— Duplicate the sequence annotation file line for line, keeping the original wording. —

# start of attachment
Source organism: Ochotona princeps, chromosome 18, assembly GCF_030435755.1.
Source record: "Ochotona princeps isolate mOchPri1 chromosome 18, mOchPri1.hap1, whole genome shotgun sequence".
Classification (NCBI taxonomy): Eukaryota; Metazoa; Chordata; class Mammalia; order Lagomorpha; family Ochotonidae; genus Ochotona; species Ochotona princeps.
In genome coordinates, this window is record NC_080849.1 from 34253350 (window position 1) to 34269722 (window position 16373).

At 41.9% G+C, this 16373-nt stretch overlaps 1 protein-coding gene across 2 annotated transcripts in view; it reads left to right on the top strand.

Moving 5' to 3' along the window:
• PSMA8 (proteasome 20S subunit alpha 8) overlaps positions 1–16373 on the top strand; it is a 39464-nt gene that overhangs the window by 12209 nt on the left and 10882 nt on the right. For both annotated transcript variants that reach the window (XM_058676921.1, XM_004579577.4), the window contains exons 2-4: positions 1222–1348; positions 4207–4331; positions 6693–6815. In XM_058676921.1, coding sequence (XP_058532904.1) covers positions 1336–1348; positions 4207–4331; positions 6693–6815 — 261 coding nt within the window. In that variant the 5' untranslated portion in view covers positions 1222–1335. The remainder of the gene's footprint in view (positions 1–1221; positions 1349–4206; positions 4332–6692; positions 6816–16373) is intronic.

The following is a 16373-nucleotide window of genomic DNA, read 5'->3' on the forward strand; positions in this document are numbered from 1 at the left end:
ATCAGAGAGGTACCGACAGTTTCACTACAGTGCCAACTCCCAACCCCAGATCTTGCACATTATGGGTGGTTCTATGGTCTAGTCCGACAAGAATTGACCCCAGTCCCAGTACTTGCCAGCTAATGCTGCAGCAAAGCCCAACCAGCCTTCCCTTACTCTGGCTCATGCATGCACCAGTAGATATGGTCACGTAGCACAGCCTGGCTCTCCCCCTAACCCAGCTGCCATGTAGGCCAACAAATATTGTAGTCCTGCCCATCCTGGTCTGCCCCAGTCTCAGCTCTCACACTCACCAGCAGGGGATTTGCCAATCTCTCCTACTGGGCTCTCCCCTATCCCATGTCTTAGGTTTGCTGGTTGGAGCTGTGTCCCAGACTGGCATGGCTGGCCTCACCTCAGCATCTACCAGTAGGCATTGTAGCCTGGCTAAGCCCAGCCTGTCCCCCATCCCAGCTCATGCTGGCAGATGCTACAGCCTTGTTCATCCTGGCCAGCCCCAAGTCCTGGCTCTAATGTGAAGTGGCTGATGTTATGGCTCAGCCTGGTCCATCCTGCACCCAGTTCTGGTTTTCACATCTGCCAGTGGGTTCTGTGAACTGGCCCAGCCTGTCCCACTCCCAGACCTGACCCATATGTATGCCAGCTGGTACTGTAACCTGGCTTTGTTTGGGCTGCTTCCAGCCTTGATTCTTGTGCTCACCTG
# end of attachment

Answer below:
Source organism: Ochotona princeps, chromosome 18, assembly GCF_030435755.1.
Source record: "Ochotona princeps isolate mOchPri1 chromosome 18, mOchPri1.hap1, whole genome shotgun sequence".
Classification (NCBI taxonomy): Eukaryota; Metazoa; Chordata; class Mammalia; order Lagomorpha; family Ochotonidae; genus Ochotona; species Ochotona princeps.
In genome coordinates, this window is record NC_080849.1 from 34253350 (window position 1) to 34269722 (window position 16373).

At 41.9% G+C, this 16373-nt stretch overlaps 1 protein-coding gene across 2 annotated transcripts in view; it reads left to right on the top strand.

Moving 5' to 3' along the window:
• PSMA8 (proteasome 20S subunit alpha 8) overlaps positions 1–16373 on the top strand; it is a 39464-nt gene that overhangs the window by 12209 nt on the left and 10882 nt on the right. For both annotated transcript variants that reach the window (XM_058676921.1, XM_004579577.4), the window contains exons 2-4: positions 1222–1348; positions 4207–4331; positions 6693–6815. In XM_058676921.1, coding sequence (XP_058532904.1) covers positions 1336–1348; positions 4207–4331; positions 6693–6815 — 261 coding nt within the window. In that variant the 5' untranslated portion in view covers positions 1222–1335. The remainder of the gene's footprint in view (positions 1–1221; positions 1349–4206; positions 4332–6692; positions 6816–16373) is intronic.

The following is a 16373-nucleotide window of genomic DNA, read 5'->3' on the forward strand; positions in this document are numbered from 1 at the left end:
ATCAGAGAGGTACCGACAGTTTCACTACAGTGCCAACTCCCAACCCCAGATCTTGCACATTATGGGTGGTTCTATGGTCTAGTCCGACAAGAATTGACCCCAGTCCCAGTACTTGCCAGCTAATGCTGCAGCAAAGCCCAACCAGCCTTCCCTTACTCTGGCTCATGCATGCACCAGTAGATATGGTCACGTAGCACAGCCTGGCTCTCCCCCTAACCCAGCTGCCATGTAGGCCAACAAATATTGTAGTCCTGCCCATCCTGGTCTGCCCCAGTCTCAGCTCTCACACTCACCAGCAGGGGATTTGCCAATCTCTCCTACTGGGCTCTCCCCTATCCCATGTCTTAGGTTTGCTGGTTGGAGCTGTGTCCCAGACTGGCATGGCTGGCCTCACCTCAGCATCTACCAGTAGGCATTGTAGCCTGGCTAAGCCCAGCCTGTCCCCCATCCCAGCTCATGCTGGCAGATGCTACAGCCTTGTTCATCCTGGCCAGCCCCAAGTCCTGGCTCTAATGTGAAGTGGCTGATGTTATGGCTCAGCCTGGTCCATCCTGCACCCAGTTCTGGTTTTCACATCTGCCAGTGGGTTCTGTGAACTGGCCCAGCCTGTCCCACTCCCAGACCTGACCCATATGTATGCCAGCTGGTACTGTAACCTGGCTTTGTTTGGGCTGCTTCCAGCCTTGATTCTTGTGCTCACCTG